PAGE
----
Stepping into the legendary hotel is like a ‘journey into the past’, Rima Husseini says

A Roman head statue decorates the interiors of Hotel Palmyra  

A Roman head statue decorates the interiors of Hotel Palmyra

Pictures of famous guests decorate a wall. Jazz singers Nina Simone and Ella Fitzgerald stayed in the famous hotel

Pictures of famous guests decorate a wall. Jazz singers Nina Simone and Ella Fitzgerald stayed in the famous hotel

The personnel has been there since the 1950s, Husseini says, because ‘for them it’s home’.

Ahmad Kassab, who works in the kitchen, has worked in the hotel for 60 years.

‘This hotel runs in my blood. After 60 years you feel something extraordinary. Anything related to this hotel affects me. If I am here or not, it is part of me.’

Despite the sheer decline in visitors, Husseini stands defiant: ‘No one has a right to touch hotel Palmyra, except for time’.

An exterior view of the hotel, which has been built in 1874

An exterior view of the hotel, which has been built in 1874

Another exterior view of the hotel, which is located in the Roman city of Baalbek, in the Bekaa valley 

Another exterior view of the hotel, which is located in the Roman city of Baalbek, in the Bekaa valley

Note: I revisited Baalbek this summer. I asked the guard at the entrance of this hotel and he had no idea what this building is for.

Beirut, Baalbek, Byblos, the Cedars and what else?

The other amazing places to visit in Lebanon

Pamela Hakim shared a link.
From pristine beaches to incredible mountain views, Lebanon has something to offer for everyone’s interests.
stepfeed.com|By Jason Lemon

Lebanon is an incredible tourist destination with its fascinating historical landmarks, pristine beaches, delicious cuisine, stellar night life and picturesque mountains. The country truly offers something for everyone’s taste.

(If you manage to be healthy during your visit, (drinking boiled water, not eating in restaurants…) you can tour Lebanon in less than 2 weeks)

Unfortunately, a lot of tourists miss out on some of the most interesting and unique sites and activities Lebanon has to offer, sticking to a relatively routine travel plan. Visitors get stuck in Beirut and maybe take a day trip south or north, just to say they left the city.

Well, Lebanon definitely has a lot more to offer. Here are 14 of the coolest places to visit in Lebanon that are a bit off the beaten path.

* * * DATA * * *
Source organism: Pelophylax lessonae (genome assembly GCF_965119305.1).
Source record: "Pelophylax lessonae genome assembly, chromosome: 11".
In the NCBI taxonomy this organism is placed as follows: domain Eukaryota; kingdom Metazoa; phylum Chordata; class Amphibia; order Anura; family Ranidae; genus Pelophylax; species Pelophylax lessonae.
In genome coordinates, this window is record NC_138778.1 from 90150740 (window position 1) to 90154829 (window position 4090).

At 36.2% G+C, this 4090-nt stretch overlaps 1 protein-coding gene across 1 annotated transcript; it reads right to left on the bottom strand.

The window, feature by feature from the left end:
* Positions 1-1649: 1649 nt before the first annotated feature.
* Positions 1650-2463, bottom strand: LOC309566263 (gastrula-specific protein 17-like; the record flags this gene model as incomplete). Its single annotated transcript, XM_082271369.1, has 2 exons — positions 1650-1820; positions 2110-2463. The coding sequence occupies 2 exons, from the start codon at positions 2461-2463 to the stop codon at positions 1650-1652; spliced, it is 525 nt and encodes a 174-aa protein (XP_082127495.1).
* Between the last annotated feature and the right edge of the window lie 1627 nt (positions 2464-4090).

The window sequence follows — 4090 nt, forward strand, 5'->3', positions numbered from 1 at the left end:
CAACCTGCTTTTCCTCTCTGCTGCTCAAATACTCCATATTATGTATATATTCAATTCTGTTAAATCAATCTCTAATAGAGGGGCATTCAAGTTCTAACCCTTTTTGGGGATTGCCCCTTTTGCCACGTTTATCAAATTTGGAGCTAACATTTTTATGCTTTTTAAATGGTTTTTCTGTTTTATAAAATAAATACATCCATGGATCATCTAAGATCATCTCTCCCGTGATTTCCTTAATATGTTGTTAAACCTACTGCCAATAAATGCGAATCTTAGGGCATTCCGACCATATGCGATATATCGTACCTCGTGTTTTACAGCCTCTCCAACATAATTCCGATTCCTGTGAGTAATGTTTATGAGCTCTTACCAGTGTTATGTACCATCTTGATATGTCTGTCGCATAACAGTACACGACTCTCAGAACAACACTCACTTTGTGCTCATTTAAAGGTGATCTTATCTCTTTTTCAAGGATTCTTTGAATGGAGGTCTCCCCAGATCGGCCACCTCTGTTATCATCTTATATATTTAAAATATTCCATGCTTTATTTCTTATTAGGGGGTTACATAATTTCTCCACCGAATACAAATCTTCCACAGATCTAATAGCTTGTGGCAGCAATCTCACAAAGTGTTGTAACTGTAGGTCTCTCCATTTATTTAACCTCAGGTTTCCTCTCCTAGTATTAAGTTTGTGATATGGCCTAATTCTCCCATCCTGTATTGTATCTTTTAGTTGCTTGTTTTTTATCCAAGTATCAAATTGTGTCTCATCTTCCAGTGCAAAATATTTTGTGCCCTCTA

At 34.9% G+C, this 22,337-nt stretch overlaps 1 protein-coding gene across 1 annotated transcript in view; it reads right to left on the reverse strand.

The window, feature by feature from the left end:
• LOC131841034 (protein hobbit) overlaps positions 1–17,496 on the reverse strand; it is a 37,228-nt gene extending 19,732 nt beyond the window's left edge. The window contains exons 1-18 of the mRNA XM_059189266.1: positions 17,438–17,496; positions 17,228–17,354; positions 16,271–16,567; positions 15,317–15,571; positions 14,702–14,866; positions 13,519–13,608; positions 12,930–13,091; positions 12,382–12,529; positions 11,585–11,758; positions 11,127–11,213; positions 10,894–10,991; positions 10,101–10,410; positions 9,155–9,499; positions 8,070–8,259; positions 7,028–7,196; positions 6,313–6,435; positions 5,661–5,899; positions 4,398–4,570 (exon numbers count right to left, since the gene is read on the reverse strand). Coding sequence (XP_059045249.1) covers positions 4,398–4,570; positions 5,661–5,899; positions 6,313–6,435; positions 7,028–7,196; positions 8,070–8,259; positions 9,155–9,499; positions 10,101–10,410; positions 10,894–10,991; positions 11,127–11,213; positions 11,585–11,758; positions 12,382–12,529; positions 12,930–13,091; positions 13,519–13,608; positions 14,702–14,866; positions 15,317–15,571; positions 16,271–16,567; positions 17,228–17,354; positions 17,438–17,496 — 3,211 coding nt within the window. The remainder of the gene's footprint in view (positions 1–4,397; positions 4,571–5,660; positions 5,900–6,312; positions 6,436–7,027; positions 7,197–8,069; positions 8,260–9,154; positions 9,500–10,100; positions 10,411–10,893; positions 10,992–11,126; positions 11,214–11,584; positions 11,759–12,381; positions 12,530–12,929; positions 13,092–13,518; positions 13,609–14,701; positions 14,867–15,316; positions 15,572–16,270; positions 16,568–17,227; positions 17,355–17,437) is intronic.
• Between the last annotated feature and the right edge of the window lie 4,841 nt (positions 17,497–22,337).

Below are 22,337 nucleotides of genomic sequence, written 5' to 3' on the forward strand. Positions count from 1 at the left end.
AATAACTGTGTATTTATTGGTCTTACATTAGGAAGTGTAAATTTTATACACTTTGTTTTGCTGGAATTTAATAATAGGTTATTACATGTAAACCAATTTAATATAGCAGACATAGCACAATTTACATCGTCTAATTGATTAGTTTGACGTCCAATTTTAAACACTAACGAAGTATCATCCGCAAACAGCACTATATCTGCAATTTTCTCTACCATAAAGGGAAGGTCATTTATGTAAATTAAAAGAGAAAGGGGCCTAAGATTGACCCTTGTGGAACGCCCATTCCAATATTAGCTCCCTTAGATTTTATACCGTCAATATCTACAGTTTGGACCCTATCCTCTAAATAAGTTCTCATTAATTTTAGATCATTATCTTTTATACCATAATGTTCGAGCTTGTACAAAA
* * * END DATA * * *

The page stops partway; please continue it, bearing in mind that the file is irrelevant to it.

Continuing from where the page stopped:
1. Zaarour

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Visit Zaarour to take in the breathtaking mountain views and do some off-roading. In the winter you can hit the slopes and enjoy the snow.

 

2. Chekka

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There are few places quite like Chekka in the summer. You can enjoy a relaxing day casually swimming in some of the bluest waters Lebanon has to offer or you can take a leap on the adventurous side.

 

3. Bsharri

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Enjoy the incredible scenery of this mountain village, famous as the hometown of Lebanon’s favorite author and artist, Gibran Khalil Gibran. You can visit Gibran’s former home, now transformed into a museum in his honor.

 

4. Tripoli

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Beirut’s northern neighbor often suffers from bad press but Lebanon’s second-largest city definitely has a lot to offer in culture, cuisine and historic landmarks. Visitors will not be disappointed. The unique architecture International Fair complex designed by legendary Brazilian architect Oscar Niemeyer is a must-see attraction.

 

5. Zahlé

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Zahlé sits picturesquely nestled in a mountain valley of Lebanon offering great locations for scenic strolls, wine tasting and all the comforts of city life at your fingertips.

 

6. Tannourine

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For the outdoor enthusiasts, Tannourine offers an excellent location for hiking, camping, picnicking and even more adventurous activities like rock climbing. And of course, the famous waterfall can’t be missed.

 

7. Rashaya

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The village of Rashaya, in eastern Lebanon, is home to the Citadel of Independence, a fortress where the founding leaders of modern-day Lebanon were imprisoned by the French before the nation was granted independence. Enjoy the history and then take a scenic drive through the surrounding area.

 

8. Baskinta

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Take a break, breath and relax while you enjoy the slow pace of village life in Baskinta, located in Lebanon’s lush green mountains.

 

9. Saida

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Between Beirut and Tyre along Lebanon’s Mediterranean coast, Sidon boasts historic landmarks, beaches and a great place to stroll along the corniche. Maybe some of the local fishermen will even allow you to join them.

 

10. Nahr Ibrahim

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It doesn’t get much better than a relaxing day spent by the river. Enjoy rafting lazily with the current and maybe even make it a weekend affair by bringing your camping gear a long. Just remember, take care of your trash and leave things cleaner than you found them.

 

11. Tyre

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With some of the most pristine beaches Lebanon has to offer, sea turtles and a vibrant city culture, Tyre is an ideal places to spend your summer days.